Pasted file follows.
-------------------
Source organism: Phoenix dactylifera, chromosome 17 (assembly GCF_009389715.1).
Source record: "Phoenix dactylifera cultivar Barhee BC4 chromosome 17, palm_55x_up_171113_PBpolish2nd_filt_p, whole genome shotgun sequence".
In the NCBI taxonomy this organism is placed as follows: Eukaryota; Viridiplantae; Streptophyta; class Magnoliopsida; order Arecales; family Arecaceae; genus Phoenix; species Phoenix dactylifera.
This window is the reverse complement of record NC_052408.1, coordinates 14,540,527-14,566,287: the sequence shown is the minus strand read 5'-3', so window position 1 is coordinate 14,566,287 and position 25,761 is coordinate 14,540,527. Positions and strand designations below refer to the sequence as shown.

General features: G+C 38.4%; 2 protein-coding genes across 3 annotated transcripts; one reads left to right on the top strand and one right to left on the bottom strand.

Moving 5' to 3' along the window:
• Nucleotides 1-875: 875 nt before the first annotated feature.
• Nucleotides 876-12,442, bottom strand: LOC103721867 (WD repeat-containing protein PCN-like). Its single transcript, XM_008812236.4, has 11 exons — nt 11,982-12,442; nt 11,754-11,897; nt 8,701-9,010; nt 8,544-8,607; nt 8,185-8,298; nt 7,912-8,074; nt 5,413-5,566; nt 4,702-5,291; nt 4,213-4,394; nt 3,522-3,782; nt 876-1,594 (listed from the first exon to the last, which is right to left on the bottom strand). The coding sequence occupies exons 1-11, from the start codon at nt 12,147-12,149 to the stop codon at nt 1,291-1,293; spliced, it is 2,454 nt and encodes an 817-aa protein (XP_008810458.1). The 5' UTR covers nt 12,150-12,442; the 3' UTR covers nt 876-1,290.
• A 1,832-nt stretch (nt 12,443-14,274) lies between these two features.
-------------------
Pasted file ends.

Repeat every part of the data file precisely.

Source organism: Phoenix dactylifera, chromosome 17 (assembly GCF_009389715.1).
Source record: "Phoenix dactylifera cultivar Barhee BC4 chromosome 17, palm_55x_up_171113_PBpolish2nd_filt_p, whole genome shotgun sequence".
In the NCBI taxonomy this organism is placed as follows: Eukaryota; Viridiplantae; Streptophyta; class Magnoliopsida; order Arecales; family Arecaceae; genus Phoenix; species Phoenix dactylifera.
This window is the reverse complement of record NC_052408.1, coordinates 14,540,527-14,566,287: the sequence shown is the minus strand read 5'-3', so window position 1 is coordinate 14,566,287 and position 25,761 is coordinate 14,540,527. Positions and strand designations below refer to the sequence as shown.

General features: G+C 38.4%; 2 protein-coding genes across 3 annotated transcripts; one reads left to right on the top strand and one right to left on the bottom strand.

Moving 5' to 3' along the window:
• Nucleotides 1-875: 875 nt before the first annotated feature.
• Nucleotides 876-12,442, bottom strand: LOC103721867 (WD repeat-containing protein PCN-like). Its single transcript, XM_008812236.4, has 11 exons — nt 11,982-12,442; nt 11,754-11,897; nt 8,701-9,010; nt 8,544-8,607; nt 8,185-8,298; nt 7,912-8,074; nt 5,413-5,566; nt 4,702-5,291; nt 4,213-4,394; nt 3,522-3,782; nt 876-1,594 (listed from the first exon to the last, which is right to left on the bottom strand). The coding sequence occupies exons 1-11, from the start codon at nt 12,147-12,149 to the stop codon at nt 1,291-1,293; spliced, it is 2,454 nt and encodes an 817-aa protein (XP_008810458.1). The 5' UTR covers nt 12,150-12,442; the 3' UTR covers nt 876-1,290.
• A 1,832-nt stretch (nt 12,443-14,274) lies between these two features.